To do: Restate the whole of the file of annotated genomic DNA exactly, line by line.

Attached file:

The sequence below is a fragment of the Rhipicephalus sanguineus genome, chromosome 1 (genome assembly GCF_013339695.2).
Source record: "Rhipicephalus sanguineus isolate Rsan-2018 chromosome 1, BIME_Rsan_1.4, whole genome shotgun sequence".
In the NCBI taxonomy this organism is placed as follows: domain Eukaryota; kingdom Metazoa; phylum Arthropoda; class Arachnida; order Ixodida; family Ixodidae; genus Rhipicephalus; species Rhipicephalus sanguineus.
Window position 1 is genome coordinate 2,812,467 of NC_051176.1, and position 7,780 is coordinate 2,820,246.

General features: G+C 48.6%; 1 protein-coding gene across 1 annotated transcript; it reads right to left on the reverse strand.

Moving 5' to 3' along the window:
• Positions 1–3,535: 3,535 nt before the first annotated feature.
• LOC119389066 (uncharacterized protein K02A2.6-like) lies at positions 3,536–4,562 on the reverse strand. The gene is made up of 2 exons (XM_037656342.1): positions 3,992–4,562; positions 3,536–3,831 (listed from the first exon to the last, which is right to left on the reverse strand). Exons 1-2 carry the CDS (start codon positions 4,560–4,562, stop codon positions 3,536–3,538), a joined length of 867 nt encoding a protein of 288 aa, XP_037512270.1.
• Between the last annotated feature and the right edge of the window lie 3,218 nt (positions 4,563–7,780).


The sequence below is a fragment of the Rhipicephalus sanguineus genome, chromosome 1 (genome assembly GCF_013339695.2).
Source record: "Rhipicephalus sanguineus isolate Rsan-2018 chromosome 1, BIME_Rsan_1.4, whole genome shotgun sequence".
In the NCBI taxonomy this organism is placed as follows: domain Eukaryota; kingdom Metazoa; phylum Arthropoda; class Arachnida; order Ixodida; family Ixodidae; genus Rhipicephalus; species Rhipicephalus sanguineus.
Window position 1 is genome coordinate 2,812,467 of NC_051176.1, and position 7,780 is coordinate 2,820,246.

General features: G+C 48.6%; 1 protein-coding gene across 1 annotated transcript; it reads right to left on the reverse strand.

Moving 5' to 3' along the window:
• Positions 1–3,535: 3,535 nt before the first annotated feature.
• LOC119389066 (uncharacterized protein K02A2.6-like) lies at positions 3,536–4,562 on the reverse strand. The gene is made up of 2 exons (XM_037656342.1): positions 3,992–4,562; positions 3,536–3,831 (listed from the first exon to the last, which is right to left on the reverse strand). Exons 1-2 carry the CDS (start codon positions 4,560–4,562, stop codon positions 3,536–3,538), a joined length of 867 nt encoding a protein of 288 aa, XP_037512270.1.
• Between the last annotated feature and the right edge of the window lie 3,218 nt (positions 4,563–7,780).